IRELAND: Janet Yellen tells US Senate that Paschal Donohoe will support a global minimum tax.

As published on independent.ie, Sunday 27 June, 2021.

US treasury secretary Janet Yellen believes Minister for Finance Paschal Donohoe will work to help set a global minimum tax, despite it being a “highly consequential matter for Ireland”.

Yellen made the comments earlier this month when speaking at a US Senate finance committee hearing on the US president’s fiscal year 2022 budget.

In response to a question from Idaho senator Michael Crapo regarding pushback from countries such as Ireland, Hungary and China, Yellen said she believed Donohoe would support the move to a global minimum tax – despite the potential consequences for Ireland.

“You mentioned Ireland and a few other countries,” she said. “I’ve had very constructive bilateral conversations with the Irish Finance Minister and believe that he’s going to be working with us... to try to raise the global minimum tax, even though that’s a highly consequential matter for Ireland.

“I believe the entire EU will, in the end, go along with higher minimum taxes,” she added.

In response to questions from the Sunday Independent regarding Yellen’s comments, a spokesman for the Department of Finance said: “Minister Donohoe has met Secretary Yellen on two occasions in recent months, in which they discussed the international tax proposals being examined at OECD.

"These were constructive meetings, and both understand each other’s challenges in respect to the current negotiations.

“Negotiations are ongoing, and Minister Donohoe will continue to make the case for a sustainable, ambitious and equitable agreement – to meet the needs of all countries, large and small, developed and developing – which can accommodate Ireland’s long-standing 12.5pc corporation tax rate.”

In early June, the Group of Seven (G7) nations struck a historic deal and agreed to commit to a global minimum tax of at least 15pc on a country-by-country basis. Ireland’s corporate tax rate is currently 12.5pc.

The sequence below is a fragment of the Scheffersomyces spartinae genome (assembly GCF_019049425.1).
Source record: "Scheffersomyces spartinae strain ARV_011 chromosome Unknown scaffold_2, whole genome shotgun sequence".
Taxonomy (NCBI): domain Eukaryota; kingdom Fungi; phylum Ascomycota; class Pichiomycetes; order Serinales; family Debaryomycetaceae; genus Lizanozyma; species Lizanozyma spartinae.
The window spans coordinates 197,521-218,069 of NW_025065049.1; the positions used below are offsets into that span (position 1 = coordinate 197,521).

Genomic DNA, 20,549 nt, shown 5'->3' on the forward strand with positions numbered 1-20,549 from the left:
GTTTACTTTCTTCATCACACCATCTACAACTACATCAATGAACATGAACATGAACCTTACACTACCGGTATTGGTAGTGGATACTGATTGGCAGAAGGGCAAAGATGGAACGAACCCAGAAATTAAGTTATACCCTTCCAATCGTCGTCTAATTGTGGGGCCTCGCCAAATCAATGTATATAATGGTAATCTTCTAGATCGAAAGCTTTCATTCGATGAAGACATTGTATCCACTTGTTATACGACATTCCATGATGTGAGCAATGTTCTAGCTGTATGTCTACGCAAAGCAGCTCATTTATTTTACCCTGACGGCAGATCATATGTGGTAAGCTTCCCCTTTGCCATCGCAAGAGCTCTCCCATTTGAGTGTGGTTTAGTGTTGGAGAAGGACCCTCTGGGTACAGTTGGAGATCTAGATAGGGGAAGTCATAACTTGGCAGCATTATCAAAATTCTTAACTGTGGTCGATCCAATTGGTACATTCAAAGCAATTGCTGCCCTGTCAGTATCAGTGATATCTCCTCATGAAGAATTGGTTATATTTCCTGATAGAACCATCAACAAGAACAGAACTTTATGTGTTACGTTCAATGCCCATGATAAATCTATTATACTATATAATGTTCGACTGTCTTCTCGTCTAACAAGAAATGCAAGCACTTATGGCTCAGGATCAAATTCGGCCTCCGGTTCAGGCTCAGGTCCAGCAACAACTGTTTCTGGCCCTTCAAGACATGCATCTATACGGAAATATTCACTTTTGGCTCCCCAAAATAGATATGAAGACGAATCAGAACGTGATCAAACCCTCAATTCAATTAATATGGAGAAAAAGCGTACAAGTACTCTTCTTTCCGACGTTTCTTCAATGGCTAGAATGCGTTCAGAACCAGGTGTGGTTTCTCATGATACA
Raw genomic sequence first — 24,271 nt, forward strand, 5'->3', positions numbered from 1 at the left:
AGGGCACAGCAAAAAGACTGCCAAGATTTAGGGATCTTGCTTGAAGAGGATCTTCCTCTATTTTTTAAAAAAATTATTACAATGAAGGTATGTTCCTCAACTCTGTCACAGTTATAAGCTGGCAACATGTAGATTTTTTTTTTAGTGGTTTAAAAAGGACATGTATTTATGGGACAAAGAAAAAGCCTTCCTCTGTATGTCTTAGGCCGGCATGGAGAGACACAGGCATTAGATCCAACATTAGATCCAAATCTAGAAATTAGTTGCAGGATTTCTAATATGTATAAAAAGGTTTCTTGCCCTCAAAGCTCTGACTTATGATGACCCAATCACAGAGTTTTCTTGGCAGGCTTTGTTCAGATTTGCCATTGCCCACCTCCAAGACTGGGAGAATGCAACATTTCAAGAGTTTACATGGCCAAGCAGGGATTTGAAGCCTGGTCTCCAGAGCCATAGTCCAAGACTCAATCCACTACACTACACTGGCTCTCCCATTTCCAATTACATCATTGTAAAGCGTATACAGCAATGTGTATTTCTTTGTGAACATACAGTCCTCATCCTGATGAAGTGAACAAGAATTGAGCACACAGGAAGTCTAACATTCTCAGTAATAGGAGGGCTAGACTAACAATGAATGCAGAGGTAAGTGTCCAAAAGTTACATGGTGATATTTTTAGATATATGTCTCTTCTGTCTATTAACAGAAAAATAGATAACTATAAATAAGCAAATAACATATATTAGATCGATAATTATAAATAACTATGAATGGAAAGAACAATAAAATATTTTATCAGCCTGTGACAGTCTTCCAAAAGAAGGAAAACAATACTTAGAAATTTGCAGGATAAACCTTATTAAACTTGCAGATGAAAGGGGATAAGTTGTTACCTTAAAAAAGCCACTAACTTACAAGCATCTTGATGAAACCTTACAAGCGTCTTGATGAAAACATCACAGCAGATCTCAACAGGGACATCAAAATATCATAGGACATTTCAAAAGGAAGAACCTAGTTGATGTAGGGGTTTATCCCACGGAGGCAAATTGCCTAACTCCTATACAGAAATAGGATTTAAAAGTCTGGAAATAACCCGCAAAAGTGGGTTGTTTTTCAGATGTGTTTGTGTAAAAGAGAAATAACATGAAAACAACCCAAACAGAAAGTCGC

The agreement was made following talks in London with G7 finance ministers.

Speaking to the media in London, Donohoe, who attended the London meeting in his capacity as president of the Eurogroup, said any changes would have to balance the needs of both large and small economies.

Donohoe said the global tax reforms could see Ireland lose up to a fifth – around €2.3bn – of its overall corporate tax revenue. However, he insisted this reduction had already been built into the Government’s budget figures.

Donohoe described the agreement as “an important signpost in the change that I have always said is coming”.

The Finance Minister also said he would continue to make a case for “the role of legitimate tax competition” before the OECD concludes its Inclusive Framework talks on establishing global tax policy towards the end of this year.

A report from the Irish Independent on June 17 said Donohoe hoped for a deal this summer in talks led by the OECD. He had attended a meeting of euro area finance ministers in Luxembourg.

The G7 arrangement still needs to be approved by G20 nations in July, before it is then put to the 139 countries currently discussing global corporate tax rules in the OECD.

The OECD is working on a new way of calculating multinationals’ taxable profits and sharing them out by country, as well as a 15pc global minimum tax.

Last week, Yellen said the Biden administration hopes to gain endorsement of the global minimum tax at next month’s G20 finance ministers meeting.

It followed a Reuters report that a draft communique being circulated ahead of the July 9-10 gathering indicated the finance leaders would endorse a global minimum tax. However, it did not refer to a specific rate.

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